Performing Arts
Alabama has many opportunities for you and your children to enjoy music, dance, drama, and other performing arts. Add fun, creativity, interest, and opportunities for learning to your homeschool curriculum by enjoying performance all across Alabama.
Things to See & Do in Alabama
Jan Dempsey Community Arts Center
Community Theatre, Ballroom Dancing, Featured Regional Artists, and Traveling Exhibitions are just a sampling of what the Jan Dempsey Community Arts Center has to offer. The Community Arts Center was constructed to better serve the artistic needs of the Auburn-Opelika area and provide residents and visitors with access to an outstanding, active schedule of exhibitions, musical concerts, lectures, art classes and special events for children and adults throughout the year. The Arts Center also provides artists, dancers, and actors the opportunity to offer programs and instructional classes to area citizens. The Community Arts Center contains an Art Gallery, 2 studio/classrooms, a children's gallery, a conference room, and a performance room. The Community Arts Center currently offers dance, theatre, and art classes, as well as theatrical performances, dance recitals, and other activities. Located in Auburn.
Gadsden Center for Cultural Arts
The Center is a multi-purpose facility that includes Imagination Place (a children's museum), three visual art galleries, a 72 foot model of 1948 Gadsden with working trains, an art studio, and two performance halls which are home to the Etowah Youth Orchestras and the Kings of Swing and the Gadsden Symphony. The Center also has a full service restaurant. Special programs include reservation accepted guided and narrated tours, field trips, planetarium shows, special children's activities, concerts, dinner theater, and classes.
Wetumpka Depot Players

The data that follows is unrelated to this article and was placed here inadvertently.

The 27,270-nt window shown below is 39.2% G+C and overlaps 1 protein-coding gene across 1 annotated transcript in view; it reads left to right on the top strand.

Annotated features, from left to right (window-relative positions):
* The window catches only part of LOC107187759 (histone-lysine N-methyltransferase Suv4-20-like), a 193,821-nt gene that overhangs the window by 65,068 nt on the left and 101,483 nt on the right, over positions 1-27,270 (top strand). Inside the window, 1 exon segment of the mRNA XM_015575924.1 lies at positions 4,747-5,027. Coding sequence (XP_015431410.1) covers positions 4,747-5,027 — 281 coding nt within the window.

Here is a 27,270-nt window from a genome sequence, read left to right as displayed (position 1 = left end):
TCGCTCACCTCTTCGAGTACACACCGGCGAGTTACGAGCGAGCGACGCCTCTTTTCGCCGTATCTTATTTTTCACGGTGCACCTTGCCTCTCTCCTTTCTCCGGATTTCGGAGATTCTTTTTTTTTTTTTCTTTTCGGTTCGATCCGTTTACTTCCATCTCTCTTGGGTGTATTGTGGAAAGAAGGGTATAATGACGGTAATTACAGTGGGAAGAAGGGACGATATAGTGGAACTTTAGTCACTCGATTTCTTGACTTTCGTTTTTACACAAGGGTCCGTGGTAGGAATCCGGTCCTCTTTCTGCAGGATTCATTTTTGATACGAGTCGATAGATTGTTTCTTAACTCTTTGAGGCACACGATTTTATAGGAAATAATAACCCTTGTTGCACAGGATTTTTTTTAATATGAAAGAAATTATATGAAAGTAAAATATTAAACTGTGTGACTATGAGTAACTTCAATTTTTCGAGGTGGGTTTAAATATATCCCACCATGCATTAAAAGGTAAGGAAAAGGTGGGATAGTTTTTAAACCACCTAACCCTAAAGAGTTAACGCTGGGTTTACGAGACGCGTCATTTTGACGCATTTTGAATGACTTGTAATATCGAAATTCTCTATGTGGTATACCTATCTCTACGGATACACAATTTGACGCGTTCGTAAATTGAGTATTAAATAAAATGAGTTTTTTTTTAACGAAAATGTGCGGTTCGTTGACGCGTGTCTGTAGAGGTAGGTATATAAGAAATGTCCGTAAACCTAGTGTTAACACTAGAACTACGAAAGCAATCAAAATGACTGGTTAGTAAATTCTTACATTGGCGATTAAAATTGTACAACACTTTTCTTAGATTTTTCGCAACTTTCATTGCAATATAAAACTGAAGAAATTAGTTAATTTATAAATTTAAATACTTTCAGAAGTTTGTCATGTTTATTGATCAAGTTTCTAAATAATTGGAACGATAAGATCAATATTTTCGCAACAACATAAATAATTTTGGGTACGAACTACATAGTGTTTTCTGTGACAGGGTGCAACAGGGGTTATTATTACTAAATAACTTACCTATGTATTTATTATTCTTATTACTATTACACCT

While the Wetumpka Depot Players have been thrilling audiences with comedies, dramas and musicals for three decades, that was not the only intent of the founders. The group actually formed, in part, to save a building. The old Wetumpka train depot was deteriorating and needed a new purpose to survive. In the spring of 1980, a small group of local residents with varied skills and diverse occupations decided to form a community theatre to fulfill that need and put on the show, Nine Girls. The early years were challenging to the members of the Depot troupe and their audiences. In the winter, the building was cold, so preparing to go to see a play included dressing in layers and packing blankets to stay warm. In the summer, patrons wore shorts and brought fans. But the shows were entertaining and the audiences came back again and again. Though its history is rich, the Depot’s best days are in the future. Original plays, moving dramas and Broadway favorites will continue to be staged in the intimate setting of the Depot. There are those who have visions of expanding the current space, improving the technical capabilities, and adding rehearsal facilities. But one thing is certain: The Depot will always offer those who are passionate about theatre the chance to perform and leave audiences hungry for more.
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